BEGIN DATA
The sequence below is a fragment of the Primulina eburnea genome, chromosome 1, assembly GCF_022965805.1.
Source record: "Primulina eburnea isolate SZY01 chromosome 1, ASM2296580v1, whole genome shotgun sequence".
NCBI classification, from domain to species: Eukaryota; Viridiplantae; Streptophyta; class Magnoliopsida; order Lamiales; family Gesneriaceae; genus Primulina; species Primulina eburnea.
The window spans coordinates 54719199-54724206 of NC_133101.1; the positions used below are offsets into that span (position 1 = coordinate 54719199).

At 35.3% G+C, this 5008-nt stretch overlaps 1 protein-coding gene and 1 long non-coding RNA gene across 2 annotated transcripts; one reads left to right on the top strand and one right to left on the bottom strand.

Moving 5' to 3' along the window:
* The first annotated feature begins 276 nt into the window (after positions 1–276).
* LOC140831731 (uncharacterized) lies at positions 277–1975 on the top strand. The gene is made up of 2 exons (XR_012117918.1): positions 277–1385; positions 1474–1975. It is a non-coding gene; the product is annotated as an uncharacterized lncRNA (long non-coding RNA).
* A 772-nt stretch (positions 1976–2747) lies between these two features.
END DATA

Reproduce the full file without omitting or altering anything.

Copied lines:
The sequence below is a fragment of the Primulina eburnea genome, chromosome 1, assembly GCF_022965805.1.
Source record: "Primulina eburnea isolate SZY01 chromosome 1, ASM2296580v1, whole genome shotgun sequence".
NCBI classification, from domain to species: Eukaryota; Viridiplantae; Streptophyta; class Magnoliopsida; order Lamiales; family Gesneriaceae; genus Primulina; species Primulina eburnea.
The window spans coordinates 54719199-54724206 of NC_133101.1; the positions used below are offsets into that span (position 1 = coordinate 54719199).

At 35.3% G+C, this 5008-nt stretch overlaps 1 protein-coding gene and 1 long non-coding RNA gene across 2 annotated transcripts; one reads left to right on the top strand and one right to left on the bottom strand.

Moving 5' to 3' along the window:
* The first annotated feature begins 276 nt into the window (after positions 1–276).
* LOC140831731 (uncharacterized) lies at positions 277–1975 on the top strand. The gene is made up of 2 exons (XR_012117918.1): positions 277–1385; positions 1474–1975. It is a non-coding gene; the product is annotated as an uncharacterized lncRNA (long non-coding RNA).
* A 772-nt stretch (positions 1976–2747) lies between these two features.